The American Legislative Exchange Council (ALEC), a national policy organization founded to advance conservative and free-market principles, marked its 50th anniversary last month and continues to be under intense scrutiny for promoting policies that undermine democracy and disproportionately target marginalized communities. From championing “Stand Your Ground” laws to spearheading efforts to curtail voting rights, and pushing for harsher sentencing laws, ALEC’s state legislative initiatives raise questions of whose interests ALEC truly serves. Is the “better life” their CEO recently claimed they aim to create meant for the broader society or for the select few major donors and corporations who fund them? 

ALEC’s legislative priorities, including its indifference to democracy and racial justice, threaten to deepen divisions and disparities in our society. ALEC has substantial legislative impact, with members, including corporate executives, actively participating in formulating legislation. ALEC is structured in task forces, each dedicated to specific policy domains such as education and healthcare. The organization operates as a shadowy influence across the country, with model legislation crafted at ALEC meetings and pushed through state legislatures with little to no public awareness or participation. Between 2010 and 2018, state legislators in all 50 states introduced over 2,900 bills connected to ALEC-crafted model legislation. More than 600 of those bills became law, a testament to ALEC’s power at the state level. 

Understanding ALEC’s funders sheds light on the motivations at play and the potential consequences for the individuals and communities affected by these laws. 

“Despite annual revenues that have reached above $10 million, ALEC has no legal obligation to disclose its funding sources.”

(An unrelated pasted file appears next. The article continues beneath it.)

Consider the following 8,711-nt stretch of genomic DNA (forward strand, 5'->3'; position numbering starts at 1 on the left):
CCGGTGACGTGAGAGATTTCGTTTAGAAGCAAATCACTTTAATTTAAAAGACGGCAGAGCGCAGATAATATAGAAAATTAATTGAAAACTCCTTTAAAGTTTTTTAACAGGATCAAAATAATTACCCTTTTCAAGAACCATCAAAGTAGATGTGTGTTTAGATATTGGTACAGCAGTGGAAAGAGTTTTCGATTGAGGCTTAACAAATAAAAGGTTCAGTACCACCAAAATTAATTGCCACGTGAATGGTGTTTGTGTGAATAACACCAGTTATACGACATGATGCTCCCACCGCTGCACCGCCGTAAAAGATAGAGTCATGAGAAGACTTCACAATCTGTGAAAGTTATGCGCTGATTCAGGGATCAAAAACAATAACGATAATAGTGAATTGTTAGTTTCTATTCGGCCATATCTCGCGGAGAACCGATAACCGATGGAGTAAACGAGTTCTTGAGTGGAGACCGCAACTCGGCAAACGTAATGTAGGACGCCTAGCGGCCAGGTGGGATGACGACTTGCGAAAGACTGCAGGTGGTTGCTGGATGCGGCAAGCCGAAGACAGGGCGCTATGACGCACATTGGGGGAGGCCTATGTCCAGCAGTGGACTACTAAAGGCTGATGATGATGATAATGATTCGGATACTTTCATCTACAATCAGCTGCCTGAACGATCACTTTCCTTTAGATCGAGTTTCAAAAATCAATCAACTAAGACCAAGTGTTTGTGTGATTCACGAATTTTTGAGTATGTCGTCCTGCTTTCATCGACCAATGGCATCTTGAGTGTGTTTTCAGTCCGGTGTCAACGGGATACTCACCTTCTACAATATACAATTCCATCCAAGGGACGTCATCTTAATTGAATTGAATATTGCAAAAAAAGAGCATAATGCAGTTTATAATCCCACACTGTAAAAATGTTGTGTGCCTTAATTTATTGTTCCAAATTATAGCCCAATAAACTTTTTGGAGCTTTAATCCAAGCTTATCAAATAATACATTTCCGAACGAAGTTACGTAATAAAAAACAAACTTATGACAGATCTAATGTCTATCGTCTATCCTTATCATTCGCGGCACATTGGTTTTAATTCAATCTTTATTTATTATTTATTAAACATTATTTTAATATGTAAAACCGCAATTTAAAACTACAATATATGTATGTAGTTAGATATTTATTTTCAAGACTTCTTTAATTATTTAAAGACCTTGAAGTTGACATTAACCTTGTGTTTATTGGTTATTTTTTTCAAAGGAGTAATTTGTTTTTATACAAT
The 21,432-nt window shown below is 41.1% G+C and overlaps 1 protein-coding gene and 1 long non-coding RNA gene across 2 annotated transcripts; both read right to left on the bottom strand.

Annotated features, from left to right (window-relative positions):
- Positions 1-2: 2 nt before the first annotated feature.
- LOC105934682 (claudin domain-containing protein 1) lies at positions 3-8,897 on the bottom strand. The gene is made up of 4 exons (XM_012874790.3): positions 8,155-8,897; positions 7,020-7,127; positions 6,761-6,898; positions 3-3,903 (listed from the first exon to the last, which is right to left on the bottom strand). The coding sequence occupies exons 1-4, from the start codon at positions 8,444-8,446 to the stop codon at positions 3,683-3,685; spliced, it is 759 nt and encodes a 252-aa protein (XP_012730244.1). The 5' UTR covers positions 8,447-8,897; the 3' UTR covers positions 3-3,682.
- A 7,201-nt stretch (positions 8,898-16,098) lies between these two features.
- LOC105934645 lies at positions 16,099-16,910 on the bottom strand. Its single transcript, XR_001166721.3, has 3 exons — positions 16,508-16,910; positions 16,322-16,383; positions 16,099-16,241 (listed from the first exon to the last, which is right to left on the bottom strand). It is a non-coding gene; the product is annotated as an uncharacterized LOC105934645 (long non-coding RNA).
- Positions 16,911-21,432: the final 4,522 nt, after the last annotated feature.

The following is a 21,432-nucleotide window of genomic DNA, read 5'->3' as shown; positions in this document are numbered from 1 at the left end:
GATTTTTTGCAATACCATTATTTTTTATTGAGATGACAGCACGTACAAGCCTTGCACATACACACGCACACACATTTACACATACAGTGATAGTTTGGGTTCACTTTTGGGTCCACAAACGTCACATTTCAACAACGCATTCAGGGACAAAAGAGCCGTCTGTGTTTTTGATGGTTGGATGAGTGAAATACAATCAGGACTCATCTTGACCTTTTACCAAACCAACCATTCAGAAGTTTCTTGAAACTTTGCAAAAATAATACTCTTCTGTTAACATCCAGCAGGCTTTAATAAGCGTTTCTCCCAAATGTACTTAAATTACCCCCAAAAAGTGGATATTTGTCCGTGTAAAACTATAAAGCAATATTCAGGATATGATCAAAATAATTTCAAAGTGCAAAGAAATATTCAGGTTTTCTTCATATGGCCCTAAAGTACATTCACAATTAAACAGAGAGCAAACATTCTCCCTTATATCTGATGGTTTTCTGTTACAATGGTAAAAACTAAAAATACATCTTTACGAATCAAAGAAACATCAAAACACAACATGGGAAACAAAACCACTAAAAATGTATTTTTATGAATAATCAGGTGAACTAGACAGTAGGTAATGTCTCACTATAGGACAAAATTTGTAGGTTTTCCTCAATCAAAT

Despite annual revenues that have reached above $10 million, ALEC has no legal obligation to disclose its funding sources. This works to the benefit of the multinational corporations, trade associations, and billionaire donors that fund ALEC because they want the benefit of access to powerful state officials, but they don’t want to be held accountable for supporting an organization that’s responsible for policies that hurt the very same communities they claim to support. This dichotomy permeates every aspect of corporate influence in the United States, but ALEC in many ways is a poster child for how corporations get to have influence without accountability, to the detriment of American democracy. 

A CREW review of tax data shows that ALEC has received funding in recent years from trade associations representing the gambling industry, pharmaceutical companies and the petrochemical industry, among many others. Major national business groups like the U.S Chamber of Commerce Foundation and the National Federation of Independent Business as well as groups tied to wealthy conservative donors like the Charles Koch Foundation, Searle Freedom Trust and the Bradley Foundation have also funded ALEC over the years. And none of this accounts for what is likely a  significant portion of ALEC’s funding that comes directly from corporations—though exact totals of each company’s support are unknown.